Description

The present invention relates to an equalizing network which is suitable for attenuation/frequency characteristic equalization, particularly but not exclusively in respect of the transmission of signals over a coaxial cable, and which is of a type comprising a plurality of adjustable attenuation branches adapted to operate in mutually different frequency sub-bands.

When an equalizing network of the above type is used in systems in which carrier-telephony signals or television signals are transmitted over a coaxial cable, the network must be suitable for the equalization of residual errors in a wide frequency band. To be able to satisfy this requirement it is known to implement each of the attenuation branches of the equalizing network as an adjustable Bode network. At an intermediate frequency in the relevent sub-band each Bode network is adjusted to the required attenuation value in order to level the attenuation/frequency characteristic in that sub-band. However, Bode networks comprise a relatively large number of components. In addition, the individual Bode networks must be separated from one another by means of amplifiers in order to prevent the respective Bode network impedances from affecting one another. These amplifiers are also necessary in order to reduce the overall attenuation of the equalizing network. Consequently, an equalizing network implemented by means of Bode networks has a complicated structure.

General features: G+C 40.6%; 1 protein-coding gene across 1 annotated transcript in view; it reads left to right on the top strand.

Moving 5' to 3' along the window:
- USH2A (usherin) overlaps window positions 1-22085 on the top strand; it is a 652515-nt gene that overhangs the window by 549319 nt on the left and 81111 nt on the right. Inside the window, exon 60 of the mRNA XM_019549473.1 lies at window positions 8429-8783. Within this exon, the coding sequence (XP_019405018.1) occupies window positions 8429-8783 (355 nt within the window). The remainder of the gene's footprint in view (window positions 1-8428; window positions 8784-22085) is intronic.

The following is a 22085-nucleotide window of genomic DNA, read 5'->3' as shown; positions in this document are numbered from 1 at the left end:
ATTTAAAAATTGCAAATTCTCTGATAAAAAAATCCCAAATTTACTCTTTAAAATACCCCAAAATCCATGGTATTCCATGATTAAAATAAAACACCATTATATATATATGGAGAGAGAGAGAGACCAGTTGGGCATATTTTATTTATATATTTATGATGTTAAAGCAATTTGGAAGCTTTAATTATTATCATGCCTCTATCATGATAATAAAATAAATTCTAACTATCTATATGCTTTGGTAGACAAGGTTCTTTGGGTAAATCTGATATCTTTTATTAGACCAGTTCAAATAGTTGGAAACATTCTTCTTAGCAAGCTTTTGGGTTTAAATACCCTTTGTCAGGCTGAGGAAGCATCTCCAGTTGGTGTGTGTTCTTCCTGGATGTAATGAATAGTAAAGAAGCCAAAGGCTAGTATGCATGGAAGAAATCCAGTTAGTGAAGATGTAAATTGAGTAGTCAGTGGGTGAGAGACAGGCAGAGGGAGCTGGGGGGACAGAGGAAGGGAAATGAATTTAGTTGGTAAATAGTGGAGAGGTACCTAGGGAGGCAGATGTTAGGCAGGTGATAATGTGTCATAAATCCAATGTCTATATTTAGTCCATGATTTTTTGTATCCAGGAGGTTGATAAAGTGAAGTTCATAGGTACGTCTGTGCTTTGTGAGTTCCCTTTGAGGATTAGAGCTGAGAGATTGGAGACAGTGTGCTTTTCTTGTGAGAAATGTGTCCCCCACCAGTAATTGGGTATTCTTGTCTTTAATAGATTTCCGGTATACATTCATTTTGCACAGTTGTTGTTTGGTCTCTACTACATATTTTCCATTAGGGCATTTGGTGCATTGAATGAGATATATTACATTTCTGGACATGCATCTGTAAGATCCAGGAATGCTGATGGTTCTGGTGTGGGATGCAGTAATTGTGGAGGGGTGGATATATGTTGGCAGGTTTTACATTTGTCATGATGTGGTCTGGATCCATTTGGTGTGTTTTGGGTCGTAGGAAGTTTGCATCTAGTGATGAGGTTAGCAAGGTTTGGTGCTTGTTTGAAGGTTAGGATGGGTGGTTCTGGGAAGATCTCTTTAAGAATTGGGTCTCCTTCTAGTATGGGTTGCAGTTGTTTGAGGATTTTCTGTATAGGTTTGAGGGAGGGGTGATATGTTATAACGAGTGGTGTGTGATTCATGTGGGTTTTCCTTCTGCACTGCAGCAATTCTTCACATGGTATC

It is an object of the invention to provide an equalizing network of the type defined above which is suitable for attenuation/frequency characteristic equalization in a wide frequency band, which has a comparatively low overall attenuation and which is of a simple implementation.